Kyle: "We must have spent like a year and a half on the music but the comedy sketches came pretty fast."
Jack: "That’s true but conceptually all those bits were contemplated. We talked a long time about doing a drive-through sketch where we’re ordering fast food, but it was something that was just sitting in the subconscious cooker for months before we unleashed it. Yeah, we just pressed record - but it had been germinating and gestating for a while, maybe even years. Once you’ve cracked the code on what a good concept it, sometimes that’s all it takes. You just press record and there it is. It just pops out as a funny little sketch."
Tenacious D’s eponymous album hit shelves on September 25, 2001 and was followed by a worldwide tour that saw them play their debut UK shows.
Kyle: "The release of the record was magic. It was our first album and big rock tour, so the whole thing was kind of surreal at the time. Our first tour was right after 9/11 and the record might have been the healing balm that was needed. Maybe Tenacious D provided that for the nation."
Jack: "Our one big pyrotechnic special effect for that first tour was a giant inflatable dragon. It was basically from some rental house that rented out giant inflatable animals and monsters for parades. We needed something big to happen at our London Brixton Academy show, so we just rented that. It was just for that one show. We had this fire breathing dragon and it filled the whole fucking Brixton Academy with smoke. You couldn’t see us at all for a long time."
Kyle: "It was epic."
Jack: "That was for Wonderboy and the song isn’t even about a dragon, but it was a triumph. There was a lot of fun and excitement for us on that tour. It was definitely a fiery hoop."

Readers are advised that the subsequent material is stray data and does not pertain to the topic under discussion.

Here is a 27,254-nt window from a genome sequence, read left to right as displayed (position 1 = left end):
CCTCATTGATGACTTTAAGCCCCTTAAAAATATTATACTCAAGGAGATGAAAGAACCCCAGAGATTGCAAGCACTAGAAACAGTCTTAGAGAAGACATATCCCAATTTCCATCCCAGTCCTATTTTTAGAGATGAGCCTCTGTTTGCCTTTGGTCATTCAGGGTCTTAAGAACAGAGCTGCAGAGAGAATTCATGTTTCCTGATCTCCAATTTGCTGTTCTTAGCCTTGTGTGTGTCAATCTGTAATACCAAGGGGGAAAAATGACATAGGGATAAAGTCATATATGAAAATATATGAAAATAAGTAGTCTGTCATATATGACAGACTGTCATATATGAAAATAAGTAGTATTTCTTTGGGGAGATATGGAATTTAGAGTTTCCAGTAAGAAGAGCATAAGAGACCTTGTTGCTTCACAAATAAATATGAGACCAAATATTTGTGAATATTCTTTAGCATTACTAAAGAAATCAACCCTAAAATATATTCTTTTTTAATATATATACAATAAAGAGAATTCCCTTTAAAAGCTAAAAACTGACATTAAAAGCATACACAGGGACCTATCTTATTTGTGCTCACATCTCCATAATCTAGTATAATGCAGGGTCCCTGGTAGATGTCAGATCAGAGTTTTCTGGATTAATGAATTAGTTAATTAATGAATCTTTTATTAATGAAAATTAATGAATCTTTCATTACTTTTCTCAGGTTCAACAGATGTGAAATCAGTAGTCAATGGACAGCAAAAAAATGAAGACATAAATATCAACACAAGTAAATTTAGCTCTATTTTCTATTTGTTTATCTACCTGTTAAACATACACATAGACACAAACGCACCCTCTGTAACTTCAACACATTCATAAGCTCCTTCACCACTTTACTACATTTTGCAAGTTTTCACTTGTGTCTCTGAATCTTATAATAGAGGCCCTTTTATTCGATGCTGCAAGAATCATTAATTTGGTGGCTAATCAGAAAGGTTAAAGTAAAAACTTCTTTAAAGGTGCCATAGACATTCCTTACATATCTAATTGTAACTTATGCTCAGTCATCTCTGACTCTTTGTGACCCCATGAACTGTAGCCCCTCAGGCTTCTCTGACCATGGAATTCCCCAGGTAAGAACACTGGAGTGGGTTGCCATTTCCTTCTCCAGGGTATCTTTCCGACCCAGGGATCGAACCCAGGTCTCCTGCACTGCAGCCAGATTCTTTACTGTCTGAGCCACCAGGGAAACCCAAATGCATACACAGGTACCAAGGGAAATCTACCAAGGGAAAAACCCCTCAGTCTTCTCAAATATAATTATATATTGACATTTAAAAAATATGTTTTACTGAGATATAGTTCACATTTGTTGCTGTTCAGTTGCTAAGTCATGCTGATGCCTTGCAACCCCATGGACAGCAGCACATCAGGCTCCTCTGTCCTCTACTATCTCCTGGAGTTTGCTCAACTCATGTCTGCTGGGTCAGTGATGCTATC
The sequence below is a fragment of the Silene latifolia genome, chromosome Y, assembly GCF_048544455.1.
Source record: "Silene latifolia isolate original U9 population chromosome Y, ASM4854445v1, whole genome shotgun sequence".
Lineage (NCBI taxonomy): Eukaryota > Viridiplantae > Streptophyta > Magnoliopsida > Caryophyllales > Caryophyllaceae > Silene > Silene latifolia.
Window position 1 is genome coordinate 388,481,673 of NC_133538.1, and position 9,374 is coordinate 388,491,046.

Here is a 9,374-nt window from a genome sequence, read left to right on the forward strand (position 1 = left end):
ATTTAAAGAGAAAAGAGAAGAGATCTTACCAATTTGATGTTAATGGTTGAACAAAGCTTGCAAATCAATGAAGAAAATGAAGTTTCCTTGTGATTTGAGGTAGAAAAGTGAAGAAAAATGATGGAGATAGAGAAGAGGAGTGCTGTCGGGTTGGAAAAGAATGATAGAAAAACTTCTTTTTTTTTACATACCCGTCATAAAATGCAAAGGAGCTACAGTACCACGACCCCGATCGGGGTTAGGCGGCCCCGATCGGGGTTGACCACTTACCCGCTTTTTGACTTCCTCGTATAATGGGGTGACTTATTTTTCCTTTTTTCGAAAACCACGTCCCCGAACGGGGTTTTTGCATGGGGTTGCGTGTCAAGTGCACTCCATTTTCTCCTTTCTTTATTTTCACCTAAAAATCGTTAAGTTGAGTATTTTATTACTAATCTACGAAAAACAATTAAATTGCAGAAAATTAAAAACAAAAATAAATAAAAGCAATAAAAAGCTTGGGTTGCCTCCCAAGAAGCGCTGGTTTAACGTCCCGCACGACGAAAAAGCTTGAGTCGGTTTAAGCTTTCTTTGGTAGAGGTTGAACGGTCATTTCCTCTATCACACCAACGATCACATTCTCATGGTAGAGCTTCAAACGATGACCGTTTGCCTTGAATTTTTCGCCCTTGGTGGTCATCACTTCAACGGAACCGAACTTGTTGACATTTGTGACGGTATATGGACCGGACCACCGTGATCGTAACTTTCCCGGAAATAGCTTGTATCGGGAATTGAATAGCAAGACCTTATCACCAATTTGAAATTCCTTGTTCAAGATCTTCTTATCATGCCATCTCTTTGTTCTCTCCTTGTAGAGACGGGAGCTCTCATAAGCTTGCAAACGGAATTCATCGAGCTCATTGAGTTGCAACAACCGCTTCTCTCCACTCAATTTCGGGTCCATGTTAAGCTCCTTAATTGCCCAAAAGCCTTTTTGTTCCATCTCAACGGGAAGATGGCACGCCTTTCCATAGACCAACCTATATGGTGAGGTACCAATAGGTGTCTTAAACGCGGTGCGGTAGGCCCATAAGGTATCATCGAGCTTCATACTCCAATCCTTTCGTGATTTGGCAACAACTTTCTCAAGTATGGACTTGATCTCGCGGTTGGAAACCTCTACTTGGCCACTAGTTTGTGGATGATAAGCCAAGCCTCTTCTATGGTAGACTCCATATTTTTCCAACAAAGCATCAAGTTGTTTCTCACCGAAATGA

20 years on, the impact of Tenacious D’s debut album remains a key moment in the band’s history, shaping their future trajectory…
Jack: "It’s like our album has finally matured into adulthood. Eighteen is the age of consent in the United States. Now we can finally make love to Tenacious D. I’ve been waiting all these years."
Kyle: "I knew the self-titled eponymous album was a classic – it’s our greatest hits."
Jack: "We’ve been very fortunate. We’ve never actually had to pay any real dues. You’re supposed to spend your early years driving around in a van that you drive yourself from gig to gig, staying on people’s couches and making a little extra money by selling weed on the side. We didn’t have to do any of that. We got lucky. I don’t feel like we’re way bigger than we were back in Brixton Academy, but truth be told I like those venues better than the big festivals and ginormous, enormo-domes. They’re not quite as intimate."
Kyle: "We’re still Brixton Academy in our hearts. Still the same old Kage and Jables."
Jack: "Back on that first album we had to throw in every song on the album and a tonne of covers just to stretch it out to have a full-length show. We were like Billie Eilish back then, we just didn’t have enough songs to have a full show. There was a lot of banter, but now we’ve got like 15 years of rad songs to choose from and can condense it down to a greatest hits. It’s more fun now, but I do get winded a little easier. I have to pace myself. You know that song Wind Beneath My Wings? Now we have to have actual wind in the wings, like, actual oxygen tanks."
Kyle: "It’s on our rider."